Sunday, March 20, 2016

New paradigms in economics assume the outcome of research

Noah Smith summarizes a list of changes requested by Hanauer and Liu for economic theory, so I thought I'd give the information transfer framework (ITF) view for each.

The list turned out to be less interesting than I originally thought, so I've added this preamble.

TL;DR version: Hanauer and Liu try to tell us how economics should be done. But no one knows how economics should be done until someone has figured it out. Do the research, show us success, and then tell us how to do everything.

We didn't know quantum field theory was the proper approach to particle physics until we found out it worked. We didn't know statistical mechanics was the proper approach to thermodynamics until we found out it worked.

There weren't papers in physics that said: we should try this quantum field theory stuff. There were people working on trying to add relativity to quantum mechanics and the things that worked eventually were called quantum field theory.

There are of course always new techniques you should try, but you shouldn't ever say this is how theory should look ... because it basically assumes you know how research will turn out.

This is a common failing not just with various "schools" and heterodox economics, but even some mainstream economic approaches. These are effectively defined by choosing 1) a theoretical paradigm ahead of time (the reasons could be political, a favorite modeling technique, or -- rarely -- deep insight into the problem), and 2) presupposing solutions to things that are unknown.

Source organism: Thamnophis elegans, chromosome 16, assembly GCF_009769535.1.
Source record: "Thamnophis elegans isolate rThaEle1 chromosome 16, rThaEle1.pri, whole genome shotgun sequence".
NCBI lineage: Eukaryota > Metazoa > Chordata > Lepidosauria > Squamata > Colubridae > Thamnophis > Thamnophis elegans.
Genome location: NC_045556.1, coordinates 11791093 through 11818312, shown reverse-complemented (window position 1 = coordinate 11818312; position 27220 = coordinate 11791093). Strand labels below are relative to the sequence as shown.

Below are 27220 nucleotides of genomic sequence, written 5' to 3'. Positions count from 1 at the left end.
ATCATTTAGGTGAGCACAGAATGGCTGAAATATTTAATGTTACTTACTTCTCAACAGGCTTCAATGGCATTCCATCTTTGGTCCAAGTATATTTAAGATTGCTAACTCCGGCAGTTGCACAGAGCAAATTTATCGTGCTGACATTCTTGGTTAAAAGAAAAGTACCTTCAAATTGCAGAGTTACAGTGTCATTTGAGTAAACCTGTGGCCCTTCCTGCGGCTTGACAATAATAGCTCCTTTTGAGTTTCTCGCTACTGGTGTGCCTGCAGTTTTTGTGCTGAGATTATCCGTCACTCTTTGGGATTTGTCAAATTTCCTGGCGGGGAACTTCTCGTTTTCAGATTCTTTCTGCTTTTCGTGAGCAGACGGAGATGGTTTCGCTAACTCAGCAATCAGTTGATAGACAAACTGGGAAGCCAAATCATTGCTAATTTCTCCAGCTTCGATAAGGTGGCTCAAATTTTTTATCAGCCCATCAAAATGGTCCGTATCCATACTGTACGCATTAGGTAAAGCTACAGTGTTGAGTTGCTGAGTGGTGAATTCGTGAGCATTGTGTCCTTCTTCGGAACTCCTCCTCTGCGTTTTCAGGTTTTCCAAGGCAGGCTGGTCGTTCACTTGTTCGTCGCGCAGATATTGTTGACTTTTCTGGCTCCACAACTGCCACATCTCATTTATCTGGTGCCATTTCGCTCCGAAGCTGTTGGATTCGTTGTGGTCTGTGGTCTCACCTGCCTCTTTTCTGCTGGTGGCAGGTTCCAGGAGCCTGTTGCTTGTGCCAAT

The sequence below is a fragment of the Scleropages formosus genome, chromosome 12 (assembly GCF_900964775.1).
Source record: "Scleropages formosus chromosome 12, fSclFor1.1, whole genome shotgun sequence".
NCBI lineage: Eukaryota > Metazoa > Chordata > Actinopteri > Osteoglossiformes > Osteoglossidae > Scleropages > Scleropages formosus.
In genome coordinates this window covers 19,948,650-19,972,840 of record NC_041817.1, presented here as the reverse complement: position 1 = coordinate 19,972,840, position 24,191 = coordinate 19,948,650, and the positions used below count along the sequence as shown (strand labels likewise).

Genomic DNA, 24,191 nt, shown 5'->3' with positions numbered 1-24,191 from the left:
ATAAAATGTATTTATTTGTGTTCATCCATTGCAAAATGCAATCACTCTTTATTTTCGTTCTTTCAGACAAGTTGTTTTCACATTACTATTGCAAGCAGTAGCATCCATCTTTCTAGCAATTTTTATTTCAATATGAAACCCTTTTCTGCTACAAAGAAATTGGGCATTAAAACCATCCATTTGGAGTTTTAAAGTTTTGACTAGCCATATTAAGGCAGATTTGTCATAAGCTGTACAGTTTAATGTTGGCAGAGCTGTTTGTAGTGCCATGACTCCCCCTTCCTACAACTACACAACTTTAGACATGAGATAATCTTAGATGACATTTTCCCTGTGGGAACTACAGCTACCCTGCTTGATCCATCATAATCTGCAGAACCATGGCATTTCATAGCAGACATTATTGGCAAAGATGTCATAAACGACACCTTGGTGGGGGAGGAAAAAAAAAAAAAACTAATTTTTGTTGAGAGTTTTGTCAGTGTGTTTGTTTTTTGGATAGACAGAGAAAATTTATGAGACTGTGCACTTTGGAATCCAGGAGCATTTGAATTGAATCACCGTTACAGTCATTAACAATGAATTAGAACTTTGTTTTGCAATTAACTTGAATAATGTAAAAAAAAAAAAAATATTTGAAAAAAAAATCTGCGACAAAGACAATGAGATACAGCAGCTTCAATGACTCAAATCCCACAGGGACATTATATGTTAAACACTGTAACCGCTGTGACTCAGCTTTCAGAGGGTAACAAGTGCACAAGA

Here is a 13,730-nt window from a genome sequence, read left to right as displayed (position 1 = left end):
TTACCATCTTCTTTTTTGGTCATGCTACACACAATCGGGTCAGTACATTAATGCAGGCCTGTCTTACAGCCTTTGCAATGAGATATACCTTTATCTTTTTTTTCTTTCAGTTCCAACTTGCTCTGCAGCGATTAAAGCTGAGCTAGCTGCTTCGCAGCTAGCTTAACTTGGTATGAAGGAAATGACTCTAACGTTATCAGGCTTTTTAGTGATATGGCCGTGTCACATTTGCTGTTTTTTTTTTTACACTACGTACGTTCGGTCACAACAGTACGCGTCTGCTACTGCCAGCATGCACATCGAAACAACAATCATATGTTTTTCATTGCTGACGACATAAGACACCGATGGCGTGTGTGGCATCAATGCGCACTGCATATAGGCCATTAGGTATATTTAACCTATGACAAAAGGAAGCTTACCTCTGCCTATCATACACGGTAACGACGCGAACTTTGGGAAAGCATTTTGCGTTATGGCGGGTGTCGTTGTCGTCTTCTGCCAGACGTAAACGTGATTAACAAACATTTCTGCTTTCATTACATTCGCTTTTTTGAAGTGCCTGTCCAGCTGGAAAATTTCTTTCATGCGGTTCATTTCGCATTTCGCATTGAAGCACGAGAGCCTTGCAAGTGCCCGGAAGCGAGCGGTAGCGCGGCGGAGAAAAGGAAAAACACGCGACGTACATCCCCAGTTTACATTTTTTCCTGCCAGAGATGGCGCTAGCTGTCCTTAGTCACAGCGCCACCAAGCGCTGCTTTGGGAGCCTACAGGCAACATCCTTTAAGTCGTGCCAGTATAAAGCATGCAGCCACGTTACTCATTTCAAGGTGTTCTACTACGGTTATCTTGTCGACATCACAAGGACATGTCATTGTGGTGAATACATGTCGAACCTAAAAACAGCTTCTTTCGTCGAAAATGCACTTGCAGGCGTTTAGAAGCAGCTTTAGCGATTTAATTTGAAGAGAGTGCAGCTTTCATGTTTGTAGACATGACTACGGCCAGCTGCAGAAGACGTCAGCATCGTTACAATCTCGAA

You may ask: Wait, isn't that what you're doing with the ITF?

No.

I do not know if the ITF is correct. I have found some empirical successes, but maybe those successes will evaporate (which is why I keep testing). I would not say the ITF is the future of economics. Maybe it will work, maybe it won't. Maybe someone out there will see a major flaw.

The ITF reduces to mainstream economics in certain limits, so it's best viewed as an alternate formulation or expansion rather than a major paradigm shift.

Finally, it does not assume what a recession is. I think every approach to economics assumes what a recession is. What's up with that?

The ITF doesn't really assume any particular mechanism or modeling technique (and I've done both top down theory and agent-based simulations on this blog). I have a couple of different answers to the question of what recessions are. Non-ideal information transfer, coordination (like panics), poor monetary policy or avalanches. Some of these are related.

...

Anyway, here's the list:

1) The replacement of reductionist models with ones based on "complex adaptive systems"
I'm with Noah in not understanding what this even means. However, the ITF makes few assumptions about the substrate of economics, only that agents on average fully explore the state space when you have equilibrium. The ITF applies far from equilibrium and without knowledge of constraints.
2) The use of network models
This kind of assumes a specific model approach ... without evidence. Until you figure out that network models get economics basically right, you don't know that it's the proper approach. For example, in physics we didn't know Yang-Mills quantum field theory was the proper approach until we figured everything out with it. Getting something right with method X is both the outcome and rationale for using method X.
But here's a reference to network models and the ITF.
3) The use of disequilibrium models
I like Noah's snarky comment on equilibrium. You really need to define equilibrium before this makes sense. 
In any case, I have some nice graphics for this. Seriously, the ITF is all about the successes and failures of (information) equilibrium. And it defines equilibrium as information equilibrium, so disequilibrium (non-ideal information transfer) means something specific.
4) The use of nonlinear models
Again this kind of assumes a specific model approach ... without evidence. Until you figure out that nonlinear models get economics basically right, you don't know that it's the proper approach.